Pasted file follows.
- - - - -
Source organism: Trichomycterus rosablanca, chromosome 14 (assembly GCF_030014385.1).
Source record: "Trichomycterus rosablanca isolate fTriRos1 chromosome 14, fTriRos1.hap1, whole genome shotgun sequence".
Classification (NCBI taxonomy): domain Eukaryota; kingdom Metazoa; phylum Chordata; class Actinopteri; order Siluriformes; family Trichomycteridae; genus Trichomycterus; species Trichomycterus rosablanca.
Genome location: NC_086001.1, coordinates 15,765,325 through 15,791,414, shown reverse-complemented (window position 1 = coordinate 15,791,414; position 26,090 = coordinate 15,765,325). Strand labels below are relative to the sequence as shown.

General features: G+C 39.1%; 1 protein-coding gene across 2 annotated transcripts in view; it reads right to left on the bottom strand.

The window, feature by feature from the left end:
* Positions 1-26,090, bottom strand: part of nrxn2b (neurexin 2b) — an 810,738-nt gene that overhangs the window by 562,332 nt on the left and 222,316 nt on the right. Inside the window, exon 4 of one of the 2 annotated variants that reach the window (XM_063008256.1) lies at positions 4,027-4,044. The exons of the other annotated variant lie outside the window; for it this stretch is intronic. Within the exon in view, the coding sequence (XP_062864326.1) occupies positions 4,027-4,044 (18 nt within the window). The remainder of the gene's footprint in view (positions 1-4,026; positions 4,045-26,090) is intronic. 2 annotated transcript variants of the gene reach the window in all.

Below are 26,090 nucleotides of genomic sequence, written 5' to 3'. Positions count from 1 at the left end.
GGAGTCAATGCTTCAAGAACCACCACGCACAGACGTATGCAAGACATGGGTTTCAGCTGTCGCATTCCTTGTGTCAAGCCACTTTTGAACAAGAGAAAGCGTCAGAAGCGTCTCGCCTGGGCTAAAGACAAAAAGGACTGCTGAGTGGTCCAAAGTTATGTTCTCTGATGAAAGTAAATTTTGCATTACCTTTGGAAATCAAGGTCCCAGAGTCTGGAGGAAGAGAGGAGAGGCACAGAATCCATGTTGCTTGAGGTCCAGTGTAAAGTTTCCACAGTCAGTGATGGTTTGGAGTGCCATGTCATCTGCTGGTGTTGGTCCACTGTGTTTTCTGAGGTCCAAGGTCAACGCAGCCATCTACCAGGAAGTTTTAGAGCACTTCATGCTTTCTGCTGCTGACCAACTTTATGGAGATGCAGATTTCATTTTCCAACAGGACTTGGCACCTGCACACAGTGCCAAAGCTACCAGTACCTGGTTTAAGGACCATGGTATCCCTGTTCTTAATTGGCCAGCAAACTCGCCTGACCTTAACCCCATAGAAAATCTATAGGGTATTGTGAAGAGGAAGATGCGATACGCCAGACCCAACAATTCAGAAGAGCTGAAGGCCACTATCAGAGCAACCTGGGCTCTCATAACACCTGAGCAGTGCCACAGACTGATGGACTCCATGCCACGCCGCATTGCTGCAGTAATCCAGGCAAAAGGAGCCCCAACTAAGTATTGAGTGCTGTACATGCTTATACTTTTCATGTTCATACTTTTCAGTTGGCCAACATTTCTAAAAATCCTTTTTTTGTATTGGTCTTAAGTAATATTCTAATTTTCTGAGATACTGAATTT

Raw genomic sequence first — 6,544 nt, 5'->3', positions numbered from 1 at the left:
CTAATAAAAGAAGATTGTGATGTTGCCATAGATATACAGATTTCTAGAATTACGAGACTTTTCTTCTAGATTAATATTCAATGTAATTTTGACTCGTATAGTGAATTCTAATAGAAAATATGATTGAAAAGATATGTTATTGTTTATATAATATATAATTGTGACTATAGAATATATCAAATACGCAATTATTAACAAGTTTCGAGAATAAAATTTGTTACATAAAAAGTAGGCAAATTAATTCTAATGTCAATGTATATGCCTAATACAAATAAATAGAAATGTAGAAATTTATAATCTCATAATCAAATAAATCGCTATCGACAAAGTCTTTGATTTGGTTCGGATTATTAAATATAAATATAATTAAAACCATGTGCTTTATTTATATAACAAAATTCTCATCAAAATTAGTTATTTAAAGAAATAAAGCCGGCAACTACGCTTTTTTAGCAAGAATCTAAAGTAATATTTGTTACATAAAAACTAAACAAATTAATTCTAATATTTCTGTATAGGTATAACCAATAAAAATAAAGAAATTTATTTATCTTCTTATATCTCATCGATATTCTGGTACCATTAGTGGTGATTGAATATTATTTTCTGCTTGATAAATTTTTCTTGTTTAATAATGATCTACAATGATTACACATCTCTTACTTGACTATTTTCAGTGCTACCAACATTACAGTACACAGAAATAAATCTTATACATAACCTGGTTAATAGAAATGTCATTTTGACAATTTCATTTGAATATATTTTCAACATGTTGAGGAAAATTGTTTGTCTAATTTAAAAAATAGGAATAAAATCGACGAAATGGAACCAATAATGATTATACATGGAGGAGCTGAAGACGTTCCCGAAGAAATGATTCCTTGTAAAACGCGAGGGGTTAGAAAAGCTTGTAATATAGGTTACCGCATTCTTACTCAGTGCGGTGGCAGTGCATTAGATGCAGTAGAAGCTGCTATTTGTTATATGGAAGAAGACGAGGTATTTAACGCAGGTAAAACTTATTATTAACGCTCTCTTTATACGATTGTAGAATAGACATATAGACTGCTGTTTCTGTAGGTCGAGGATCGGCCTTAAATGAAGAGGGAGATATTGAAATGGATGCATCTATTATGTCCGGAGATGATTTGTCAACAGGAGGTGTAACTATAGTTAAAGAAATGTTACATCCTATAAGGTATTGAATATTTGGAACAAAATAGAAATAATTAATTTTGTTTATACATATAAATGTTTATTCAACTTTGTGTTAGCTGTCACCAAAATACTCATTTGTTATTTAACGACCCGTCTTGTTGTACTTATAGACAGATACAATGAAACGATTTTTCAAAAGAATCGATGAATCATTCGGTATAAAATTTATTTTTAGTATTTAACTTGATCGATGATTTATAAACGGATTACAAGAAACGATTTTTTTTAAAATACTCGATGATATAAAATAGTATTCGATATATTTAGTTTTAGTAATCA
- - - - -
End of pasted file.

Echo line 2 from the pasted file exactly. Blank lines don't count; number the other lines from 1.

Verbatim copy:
Source record: "Trichomycterus rosablanca isolate fTriRos1 chromosome 14, fTriRos1.hap1, whole genome shotgun sequence".